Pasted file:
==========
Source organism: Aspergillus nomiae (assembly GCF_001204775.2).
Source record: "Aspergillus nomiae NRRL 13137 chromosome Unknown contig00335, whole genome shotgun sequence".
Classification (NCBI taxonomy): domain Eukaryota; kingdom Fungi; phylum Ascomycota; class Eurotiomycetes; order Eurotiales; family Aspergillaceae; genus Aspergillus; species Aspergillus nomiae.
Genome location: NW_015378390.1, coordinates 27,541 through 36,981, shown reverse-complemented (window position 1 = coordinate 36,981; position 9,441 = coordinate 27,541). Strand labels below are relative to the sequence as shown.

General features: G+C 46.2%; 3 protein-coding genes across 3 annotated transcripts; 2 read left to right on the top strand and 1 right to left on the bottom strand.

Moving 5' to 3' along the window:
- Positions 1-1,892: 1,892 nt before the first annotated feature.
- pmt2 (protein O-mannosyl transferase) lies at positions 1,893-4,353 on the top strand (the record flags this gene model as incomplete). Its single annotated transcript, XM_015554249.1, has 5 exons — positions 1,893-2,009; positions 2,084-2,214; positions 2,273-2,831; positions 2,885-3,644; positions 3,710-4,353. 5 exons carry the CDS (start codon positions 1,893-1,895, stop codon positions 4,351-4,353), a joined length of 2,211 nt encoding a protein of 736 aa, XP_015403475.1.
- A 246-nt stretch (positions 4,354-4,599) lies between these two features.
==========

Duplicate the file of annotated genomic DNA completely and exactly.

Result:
Source organism: Aspergillus nomiae (assembly GCF_001204775.2).
Source record: "Aspergillus nomiae NRRL 13137 chromosome Unknown contig00335, whole genome shotgun sequence".
Classification (NCBI taxonomy): domain Eukaryota; kingdom Fungi; phylum Ascomycota; class Eurotiomycetes; order Eurotiales; family Aspergillaceae; genus Aspergillus; species Aspergillus nomiae.
Genome location: NW_015378390.1, coordinates 27,541 through 36,981, shown reverse-complemented (window position 1 = coordinate 36,981; position 9,441 = coordinate 27,541). Strand labels below are relative to the sequence as shown.

General features: G+C 46.2%; 3 protein-coding genes across 3 annotated transcripts; 2 read left to right on the top strand and 1 right to left on the bottom strand.

Moving 5' to 3' along the window:
- Positions 1-1,892: 1,892 nt before the first annotated feature.
- pmt2 (protein O-mannosyl transferase) lies at positions 1,893-4,353 on the top strand (the record flags this gene model as incomplete). Its single annotated transcript, XM_015554249.1, has 5 exons — positions 1,893-2,009; positions 2,084-2,214; positions 2,273-2,831; positions 2,885-3,644; positions 3,710-4,353. 5 exons carry the CDS (start codon positions 1,893-1,895, stop codon positions 4,351-4,353), a joined length of 2,211 nt encoding a protein of 736 aa, XP_015403475.1.
- A 246-nt stretch (positions 4,354-4,599) lies between these two features.